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Although the United States financial crisis is not comparable to the economic situation in Europe, things are not going as well as they should. In St. Petersburg, Florida, the crisis has kicked into many people’s pockets. Although it seems that better times are coming, there are still local stores that struggle.
In Europe, people are tired of expressions such as financial bailout, risk premium or long-term credit ratings. In the United States, dramatic situations have been avoided thanks to the measures that drive America’s economic activity. However, there are negative issues here: the U.S. imports much more than we export and the unemployment rate has reached 8.2 percent. St. Pete’s small businesses say that people don’t consume as much as before, and some stores have closed as a result during the last years. Therefore, we can assume that people are suffering from the crisis in one way or the other.
Toonari reporter Ines Sanchez has out on the streets of St Petersburg, asking local business owners how the crisis has impacted their stores.
Bad or slightly bad. These were the most repeated answers from 24 local business. In particular, seven of them said that it was affecting them in a bad way, while eight said that was impacting them in a slightly bad way. For example, Spencer DeHaven from The Cupcake Spot says that “customers spend much less money than years ago.”
And in what way is the crisis affecting sales? Most agree that it has decreased the number of customers and how much they spend. There are also some stores that have been forced to lower their prices and to increase the number of on-sale events and coupons. For example, Sarah Gecan from Daddy Kool Records was forced to reduce the staff, expenses and inventory due to decreased income.
Meanwhile, six of the surveyed shops said the crisis was not affecting their commerce, that everything remained the same as before the global financial collapse.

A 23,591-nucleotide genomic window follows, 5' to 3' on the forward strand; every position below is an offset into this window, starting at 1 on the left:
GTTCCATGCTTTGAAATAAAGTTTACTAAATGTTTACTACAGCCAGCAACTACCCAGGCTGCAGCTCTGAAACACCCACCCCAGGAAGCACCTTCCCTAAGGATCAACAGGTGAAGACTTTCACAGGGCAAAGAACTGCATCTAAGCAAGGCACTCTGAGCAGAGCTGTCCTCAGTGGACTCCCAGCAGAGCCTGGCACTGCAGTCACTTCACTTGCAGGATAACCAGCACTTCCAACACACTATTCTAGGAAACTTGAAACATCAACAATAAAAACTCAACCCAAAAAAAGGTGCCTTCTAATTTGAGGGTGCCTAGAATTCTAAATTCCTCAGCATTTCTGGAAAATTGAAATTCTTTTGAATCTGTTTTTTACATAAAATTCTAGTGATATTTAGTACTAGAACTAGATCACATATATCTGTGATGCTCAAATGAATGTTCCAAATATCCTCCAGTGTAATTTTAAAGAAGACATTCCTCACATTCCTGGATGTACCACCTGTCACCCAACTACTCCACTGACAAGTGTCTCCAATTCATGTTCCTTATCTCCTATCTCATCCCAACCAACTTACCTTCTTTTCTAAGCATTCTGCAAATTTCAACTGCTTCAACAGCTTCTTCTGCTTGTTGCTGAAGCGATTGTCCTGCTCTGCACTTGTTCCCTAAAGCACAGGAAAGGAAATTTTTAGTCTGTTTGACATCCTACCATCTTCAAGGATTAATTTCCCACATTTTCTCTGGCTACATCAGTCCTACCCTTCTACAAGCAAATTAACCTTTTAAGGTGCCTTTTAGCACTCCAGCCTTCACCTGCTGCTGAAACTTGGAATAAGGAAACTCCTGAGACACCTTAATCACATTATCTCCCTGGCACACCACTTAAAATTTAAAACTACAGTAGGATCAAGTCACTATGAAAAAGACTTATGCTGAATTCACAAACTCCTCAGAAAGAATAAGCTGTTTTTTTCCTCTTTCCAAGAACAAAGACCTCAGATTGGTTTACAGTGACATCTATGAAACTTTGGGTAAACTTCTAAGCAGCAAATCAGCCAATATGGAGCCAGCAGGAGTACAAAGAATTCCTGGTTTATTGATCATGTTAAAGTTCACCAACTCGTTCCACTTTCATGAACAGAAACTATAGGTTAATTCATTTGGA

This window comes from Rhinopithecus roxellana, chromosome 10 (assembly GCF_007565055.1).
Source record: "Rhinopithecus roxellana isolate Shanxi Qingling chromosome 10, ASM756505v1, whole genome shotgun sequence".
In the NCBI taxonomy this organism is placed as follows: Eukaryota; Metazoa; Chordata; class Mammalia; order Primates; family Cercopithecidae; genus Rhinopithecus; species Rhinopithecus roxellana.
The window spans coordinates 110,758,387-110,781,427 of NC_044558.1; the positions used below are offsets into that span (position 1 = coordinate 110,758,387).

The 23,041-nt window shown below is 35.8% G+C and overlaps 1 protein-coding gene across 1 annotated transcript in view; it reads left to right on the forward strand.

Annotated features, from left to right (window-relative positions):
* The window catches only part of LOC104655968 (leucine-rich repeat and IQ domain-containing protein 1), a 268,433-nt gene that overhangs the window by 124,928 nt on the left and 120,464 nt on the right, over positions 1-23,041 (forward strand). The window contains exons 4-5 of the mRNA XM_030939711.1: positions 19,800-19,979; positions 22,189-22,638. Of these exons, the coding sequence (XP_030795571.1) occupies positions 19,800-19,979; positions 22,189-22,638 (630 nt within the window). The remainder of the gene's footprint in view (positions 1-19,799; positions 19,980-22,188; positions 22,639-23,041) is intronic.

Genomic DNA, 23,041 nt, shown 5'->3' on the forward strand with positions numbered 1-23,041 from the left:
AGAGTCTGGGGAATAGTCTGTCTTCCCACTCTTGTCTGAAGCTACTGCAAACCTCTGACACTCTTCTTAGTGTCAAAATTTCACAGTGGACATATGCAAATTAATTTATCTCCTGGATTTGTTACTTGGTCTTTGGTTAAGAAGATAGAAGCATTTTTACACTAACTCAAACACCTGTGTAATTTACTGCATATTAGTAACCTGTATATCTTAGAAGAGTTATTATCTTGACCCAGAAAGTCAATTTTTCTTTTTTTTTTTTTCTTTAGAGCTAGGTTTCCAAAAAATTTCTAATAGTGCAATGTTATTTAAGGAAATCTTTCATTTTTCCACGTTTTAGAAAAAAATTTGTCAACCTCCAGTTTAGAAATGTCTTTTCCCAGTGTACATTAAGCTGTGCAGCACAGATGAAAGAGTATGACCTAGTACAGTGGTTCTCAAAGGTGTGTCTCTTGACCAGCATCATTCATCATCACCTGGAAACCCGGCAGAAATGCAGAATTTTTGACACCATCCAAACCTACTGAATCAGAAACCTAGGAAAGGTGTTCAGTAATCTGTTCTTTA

Everyone agrees on one thing though: during periods of crisis, small businesses have to be supported somehow by governmental measures. “During the bad economic periods, it is necessary to support the local businesses because that is what makes the city keep on going,” said Sarah Gecan from Daddy Kool Records. And according to Rossana Gahhos from All Sewn Up Boutique, this works well in St Petersburg: “In St Pete there is a loyal customer base and everyone supports each other very well.”
The truth is that during crisis there are some types of businesses that are more affected than others. People still need groceries, eat out and even get tattoos or buy flowers. “I do not think there is an economic crisis,” says a food store manager, who prefers to remain anonymous.
On the other hand, there are stores that are run down by the crisis. One examples is the art galleries. Linda Smolski from An Artisans Gallery recognizes that she might close the store in September if the situation does not change. “There is no money for art. People just look at the pictures but they cannot afford them. There are a 99% of poor people and just 1% of rich and powerful. We have to change the ratio,” she says, remembering a better time.
Phugiyg Huyn from City Hair & Nails agrees with Smolki: “There is no business at all, my store is most of the time empty, we are facing a really bad situation.”
These store owners have come up with possible solutions. “There should be less government rules and regulations. They should let the business do their job instead of interfering so much,” says Alan Rulifson from Green Bench Flowers.
“More funding would help or at very least free advertising to help develop local community businesses,” says Davor Polster from a local grocery store.
Negativity surrounds merchants who see how things are not improving. “The news constantly reports that things are getting better, that real estate values are returning and that unemployment numbers are decreasing, but all we see happening is the exact opposite,” says Justin Chamoun from St. Pete Brasserie.
However, there are also people such as Badr Elamin, owner of El’s Menswear for five years, who stays positive and appeals to faith at these tough moments in life: “The key to success is to have faith in yourself and to develop your own human nature. In a business you have to treat everyone with honesty, loyalty, and integrity.”
It seems that businesses have struggled through the worst phase and that it is “starting to slowly pick up at least in retail,” says Aneesa Shakur from The Trunk Stylists.
“This summer is going much better compared to last one,” says Jennifer Kosharek from Eve-N-Odd gallery.
Let’s hope so.